Assistance Office Spreads Word About DoD Civilian Jobs
By Rudi Williams
American Forces Press Service
MONTGOMERY, Ala., Feb. 24, 2005 Human resources specialist Linda K. Stouffer said when she visits college campuses, she tells students the Defense Department is "the 'employer of choice,' and our job is to support America's defense around the world."
Human resources specialist Linda K. Stouffer told attendees
at the DoD African American History Outreach Technical Assistance Workshop at
Alabama State University that DoD is "the employer of choice," with the job of
supporting America's defense around the world. Stouffer works for the DoD
Civilian Personnel Management Service's Defense Applicant Assistance Office in
Rosslyn, Va. Photo by Rudi Williams
(Click photo for screen-resolution image);high-resolution image available.
Stouffer, who works for the DoD Civilian Personnel Management Service's Defense Applicant Assistance Office, said DoD has jobs "from A to Z."
"When you see a DoD sign at a job fair, that doesn't mean you have to wear a uniform and join the military," Stouffer told a large gathering of university presidents, administrators and students here at the DoD technical assistance workshop at Alabama State University here Feb. 23. "DoD has more than 700,000 civilian jobs around the globe.
"We try to encourage students to work for DoD as civilian employees and to understand that if they want to join the military, supporting our nation's defense in uniform is the most awesome job they could ever have," she continued. "But they could also support our nation's defense around the globe in a civilian capacity."
The Defense Applicant Assistance Office came into being in 2003 to be a resource for anyone who wanted to get more information about civilian jobs in DoD, Stouffer said. "We have advisers available to help people in their job search process -- to talk to them and explain information on various job announcements," she noted. "We also connect them with other recruiters in DoD."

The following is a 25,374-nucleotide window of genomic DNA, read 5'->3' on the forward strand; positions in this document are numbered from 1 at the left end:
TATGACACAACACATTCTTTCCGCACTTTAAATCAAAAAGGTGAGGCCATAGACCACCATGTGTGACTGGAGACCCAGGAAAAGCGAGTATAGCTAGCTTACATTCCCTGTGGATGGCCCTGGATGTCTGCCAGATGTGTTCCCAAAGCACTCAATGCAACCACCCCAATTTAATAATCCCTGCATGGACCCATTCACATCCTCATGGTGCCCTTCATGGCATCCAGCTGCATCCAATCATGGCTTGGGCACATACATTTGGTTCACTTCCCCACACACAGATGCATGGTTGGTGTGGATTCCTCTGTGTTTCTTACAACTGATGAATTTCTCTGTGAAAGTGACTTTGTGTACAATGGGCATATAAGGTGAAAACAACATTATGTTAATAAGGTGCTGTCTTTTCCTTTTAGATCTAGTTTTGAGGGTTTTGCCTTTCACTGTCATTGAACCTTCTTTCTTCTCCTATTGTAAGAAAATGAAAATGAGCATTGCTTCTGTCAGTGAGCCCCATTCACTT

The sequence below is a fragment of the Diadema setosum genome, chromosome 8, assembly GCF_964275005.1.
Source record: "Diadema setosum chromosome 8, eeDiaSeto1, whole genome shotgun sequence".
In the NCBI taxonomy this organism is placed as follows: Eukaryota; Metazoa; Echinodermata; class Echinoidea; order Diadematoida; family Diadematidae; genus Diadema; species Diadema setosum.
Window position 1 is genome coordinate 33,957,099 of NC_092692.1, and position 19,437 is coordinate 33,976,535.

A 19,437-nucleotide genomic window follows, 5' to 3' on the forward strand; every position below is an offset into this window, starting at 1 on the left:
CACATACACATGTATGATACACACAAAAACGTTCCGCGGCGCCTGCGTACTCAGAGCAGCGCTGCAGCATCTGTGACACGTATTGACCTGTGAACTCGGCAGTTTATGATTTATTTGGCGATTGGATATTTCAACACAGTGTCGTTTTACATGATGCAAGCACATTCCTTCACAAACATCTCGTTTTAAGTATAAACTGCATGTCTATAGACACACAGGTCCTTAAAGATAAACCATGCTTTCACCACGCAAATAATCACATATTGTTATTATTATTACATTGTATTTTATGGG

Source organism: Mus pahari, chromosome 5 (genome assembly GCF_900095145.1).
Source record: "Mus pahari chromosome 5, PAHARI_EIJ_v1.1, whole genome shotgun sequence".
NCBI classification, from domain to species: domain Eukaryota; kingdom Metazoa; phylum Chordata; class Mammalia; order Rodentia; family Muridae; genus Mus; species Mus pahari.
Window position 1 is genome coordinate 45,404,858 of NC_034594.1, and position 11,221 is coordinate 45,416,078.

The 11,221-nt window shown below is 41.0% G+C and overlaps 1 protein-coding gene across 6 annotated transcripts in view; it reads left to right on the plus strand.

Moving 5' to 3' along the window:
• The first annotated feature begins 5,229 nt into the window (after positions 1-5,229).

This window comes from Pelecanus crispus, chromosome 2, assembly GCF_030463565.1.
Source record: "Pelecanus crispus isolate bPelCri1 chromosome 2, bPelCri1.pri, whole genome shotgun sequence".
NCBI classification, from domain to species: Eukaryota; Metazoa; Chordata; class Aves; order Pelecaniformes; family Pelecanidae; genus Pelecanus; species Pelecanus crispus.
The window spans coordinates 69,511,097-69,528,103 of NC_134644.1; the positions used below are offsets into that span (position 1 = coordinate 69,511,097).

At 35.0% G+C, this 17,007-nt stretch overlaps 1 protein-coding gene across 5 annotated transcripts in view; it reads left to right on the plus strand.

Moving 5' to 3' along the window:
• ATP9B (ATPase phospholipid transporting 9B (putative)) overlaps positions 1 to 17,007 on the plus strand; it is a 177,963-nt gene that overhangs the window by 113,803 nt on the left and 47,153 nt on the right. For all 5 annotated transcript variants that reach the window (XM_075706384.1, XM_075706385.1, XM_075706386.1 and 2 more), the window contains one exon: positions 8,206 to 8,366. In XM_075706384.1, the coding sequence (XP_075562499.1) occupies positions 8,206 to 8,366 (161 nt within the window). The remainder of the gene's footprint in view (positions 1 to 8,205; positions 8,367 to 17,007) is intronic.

Stouffer said her office looks for events to spread the word about its existence, particularly minority events such as the DoD's African-American History Month Outreach events at Alabama State University.
She said her office comes under the deputy assistant secretary of defense for civilian personnel policy. "This office wanted people on staff who could answer questions for students and anyone wanting information about DoD jobs," Stouffer noted. "That way, they could pick up a phone and have a live person to talk to. Or they could send us an e-mail and they will get an immediate response."
Stouffer said advisers will discuss job search process; provide information about DoD vacancies, occupations and missions; assist with questions, applications, forms and status of applications; explain DoD job terminology; and provide a connection between job seekers and recruiters.
She said it's helpful for students to know what states have the highest concentration of federal civilians who work within DoD. "Our Top 10 states are Virginia, California, Texas, Maryland, Georgia, Florida, Pennsylvania, Washington, Ohio and Oklahoma," Stouffer said. "So the message to students is, the more mobile you are and the more willing you are to relocate to where that job is, the better opportunity you will have."
DoD has 6,000 offices and installations in every state around the country and in 146 countries around the world. DoD's three military departments and 16 defense agencies recruit on many college and university campuses. The Defense Applicant Assistance Office is the central point for marketing DoD-wide civilian employment opportunities, she noted.
"Out of about 800 occupations within the federal government, you'll find jobs in DoD in about 700 of those occupations," she noted.
The most critical skill needs for DoD in the next two years are engineers, administration/program management, education, security and protection, accounting and budget, information technology and physical sciences, according to a Partnership for Public Service study.
DoD components also offer many intern, co-op and entry-level professional development career programs, as well as support for graduate fellowships and scholarships in career fields where there is high demand for well-qualified candidates, according to Stouffer.
She pointed out that the internship program doesn't always mean just a summer job. "These are entry-level full-time professional jobs," she noted.
Job seekers can visit the office's Web site, or call (888) DoD-4USA (363-4872) toll free. The TTY number is (703) 696-5436.